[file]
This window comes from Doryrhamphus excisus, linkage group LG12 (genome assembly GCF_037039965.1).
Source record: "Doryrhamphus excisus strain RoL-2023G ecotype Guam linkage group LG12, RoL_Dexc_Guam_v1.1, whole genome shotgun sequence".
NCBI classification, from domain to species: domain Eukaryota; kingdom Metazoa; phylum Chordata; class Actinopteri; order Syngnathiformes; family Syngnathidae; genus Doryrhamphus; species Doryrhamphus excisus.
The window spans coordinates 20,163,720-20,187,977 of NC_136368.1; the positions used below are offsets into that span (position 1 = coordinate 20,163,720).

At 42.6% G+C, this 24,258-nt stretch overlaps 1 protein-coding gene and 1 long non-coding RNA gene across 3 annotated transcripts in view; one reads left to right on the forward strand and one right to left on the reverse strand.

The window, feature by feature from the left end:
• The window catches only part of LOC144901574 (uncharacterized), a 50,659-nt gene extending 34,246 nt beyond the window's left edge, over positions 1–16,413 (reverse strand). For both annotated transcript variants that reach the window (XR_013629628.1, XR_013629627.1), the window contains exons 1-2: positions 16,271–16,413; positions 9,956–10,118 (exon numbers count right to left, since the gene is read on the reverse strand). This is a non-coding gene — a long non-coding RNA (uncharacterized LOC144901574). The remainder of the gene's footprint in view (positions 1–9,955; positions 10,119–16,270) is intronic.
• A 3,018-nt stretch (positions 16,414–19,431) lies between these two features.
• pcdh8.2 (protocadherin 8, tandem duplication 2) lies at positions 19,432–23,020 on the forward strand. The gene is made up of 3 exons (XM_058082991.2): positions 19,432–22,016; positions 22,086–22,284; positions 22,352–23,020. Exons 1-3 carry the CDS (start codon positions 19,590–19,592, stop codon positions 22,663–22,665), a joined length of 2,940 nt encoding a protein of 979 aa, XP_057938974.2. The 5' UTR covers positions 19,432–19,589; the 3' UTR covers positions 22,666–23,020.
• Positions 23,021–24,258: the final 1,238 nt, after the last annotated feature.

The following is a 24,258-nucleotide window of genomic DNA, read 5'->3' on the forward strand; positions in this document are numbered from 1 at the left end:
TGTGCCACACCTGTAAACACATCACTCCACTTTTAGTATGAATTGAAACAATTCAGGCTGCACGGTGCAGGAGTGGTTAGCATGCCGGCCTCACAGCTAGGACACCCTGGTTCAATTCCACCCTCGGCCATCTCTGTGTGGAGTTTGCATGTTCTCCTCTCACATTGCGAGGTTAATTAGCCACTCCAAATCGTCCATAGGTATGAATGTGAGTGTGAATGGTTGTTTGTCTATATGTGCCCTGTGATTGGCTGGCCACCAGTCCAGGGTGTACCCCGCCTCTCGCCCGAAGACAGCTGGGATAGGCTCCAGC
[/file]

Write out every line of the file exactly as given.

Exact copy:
This window comes from Doryrhamphus excisus, linkage group LG12 (genome assembly GCF_037039965.1).
Source record: "Doryrhamphus excisus strain RoL-2023G ecotype Guam linkage group LG12, RoL_Dexc_Guam_v1.1, whole genome shotgun sequence".
NCBI classification, from domain to species: domain Eukaryota; kingdom Metazoa; phylum Chordata; class Actinopteri; order Syngnathiformes; family Syngnathidae; genus Doryrhamphus; species Doryrhamphus excisus.
The window spans coordinates 20,163,720-20,187,977 of NC_136368.1; the positions used below are offsets into that span (position 1 = coordinate 20,163,720).

At 42.6% G+C, this 24,258-nt stretch overlaps 1 protein-coding gene and 1 long non-coding RNA gene across 3 annotated transcripts in view; one reads left to right on the forward strand and one right to left on the reverse strand.

The window, feature by feature from the left end:
• The window catches only part of LOC144901574 (uncharacterized), a 50,659-nt gene extending 34,246 nt beyond the window's left edge, over positions 1–16,413 (reverse strand). For both annotated transcript variants that reach the window (XR_013629628.1, XR_013629627.1), the window contains exons 1-2: positions 16,271–16,413; positions 9,956–10,118 (exon numbers count right to left, since the gene is read on the reverse strand). This is a non-coding gene — a long non-coding RNA (uncharacterized LOC144901574). The remainder of the gene's footprint in view (positions 1–9,955; positions 10,119–16,270) is intronic.
• A 3,018-nt stretch (positions 16,414–19,431) lies between these two features.
• pcdh8.2 (protocadherin 8, tandem duplication 2) lies at positions 19,432–23,020 on the forward strand. The gene is made up of 3 exons (XM_058082991.2): positions 19,432–22,016; positions 22,086–22,284; positions 22,352–23,020. Exons 1-3 carry the CDS (start codon positions 19,590–19,592, stop codon positions 22,663–22,665), a joined length of 2,940 nt encoding a protein of 979 aa, XP_057938974.2. The 5' UTR covers positions 19,432–19,589; the 3' UTR covers positions 22,666–23,020.
• Positions 23,021–24,258: the final 1,238 nt, after the last annotated feature.

The following is a 24,258-nucleotide window of genomic DNA, read 5'->3' on the forward strand; positions in this document are numbered from 1 at the left end:
TGTGCCACACCTGTAAACACATCACTCCACTTTTAGTATGAATTGAAACAATTCAGGCTGCACGGTGCAGGAGTGGTTAGCATGCCGGCCTCACAGCTAGGACACCCTGGTTCAATTCCACCCTCGGCCATCTCTGTGTGGAGTTTGCATGTTCTCCTCTCACATTGCGAGGTTAATTAGCCACTCCAAATCGTCCATAGGTATGAATGTGAGTGTGAATGGTTGTTTGTCTATATGTGCCCTGTGATTGGCTGGCCACCAGTCCAGGGTGTACCCCGCCTCTCGCCCGAAGACAGCTGGGATAGGCTCCAGC